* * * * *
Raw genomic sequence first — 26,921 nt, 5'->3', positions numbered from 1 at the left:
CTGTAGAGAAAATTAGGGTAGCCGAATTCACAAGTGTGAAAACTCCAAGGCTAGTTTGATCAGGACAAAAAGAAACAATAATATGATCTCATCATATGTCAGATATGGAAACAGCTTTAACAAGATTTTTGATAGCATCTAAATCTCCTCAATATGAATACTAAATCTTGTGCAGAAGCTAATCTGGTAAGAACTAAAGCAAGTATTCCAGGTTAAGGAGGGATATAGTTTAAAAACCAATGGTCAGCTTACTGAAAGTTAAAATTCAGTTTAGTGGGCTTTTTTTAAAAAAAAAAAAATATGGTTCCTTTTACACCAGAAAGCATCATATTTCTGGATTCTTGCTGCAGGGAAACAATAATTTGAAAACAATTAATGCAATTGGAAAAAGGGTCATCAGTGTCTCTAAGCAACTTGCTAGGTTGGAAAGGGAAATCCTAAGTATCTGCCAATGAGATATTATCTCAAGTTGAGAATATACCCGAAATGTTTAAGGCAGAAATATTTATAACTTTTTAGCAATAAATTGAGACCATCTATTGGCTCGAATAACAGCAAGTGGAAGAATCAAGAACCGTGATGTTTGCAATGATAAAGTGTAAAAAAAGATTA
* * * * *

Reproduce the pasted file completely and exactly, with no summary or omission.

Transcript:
Raw genomic sequence first — 26,921 nt, 5'->3', positions numbered from 1 at the left:
CTGTAGAGAAAATTAGGGTAGCCGAATTCACAAGTGTGAAAACTCCAAGGCTAGTTTGATCAGGACAAAAAGAAACAATAATATGATCTCATCATATGTCAGATATGGAAACAGCTTTAACAAGATTTTTGATAGCATCTAAATCTCCTCAATATGAATACTAAATCTTGTGCAGAAGCTAATCTGGTAAGAACTAAAGCAAGTATTCCAGGTTAAGGAGGGATATAGTTTAAAAACCAATGGTCAGCTTACTGAAAGTTAAAATTCAGTTTAGTGGGCTTTTTTTAAAAAAAAAAAAATATGGTTCCTTTTACACCAGAAAGCATCATATTTCTGGATTCTTGCTGCAGGGAAACAATAATTTGAAAACAATTAATGCAATTGGAAAAAGGGTCATCAGTGTCTCTAAGCAACTTGCTAGGTTGGAAAGGGAAATCCTAAGTATCTGCCAATGAGATATTATCTCAAGTTGAGAATATACCCGAAATGTTTAAGGCAGAAATATTTATAACTTTTTAGCAATAAATTGAGACCATCTATTGGCTCGAATAACAGCAAGTGGAAGAATCAAGAACCGTGATGTTTGCAATGATAAAGTGTAAAAAAAGATTA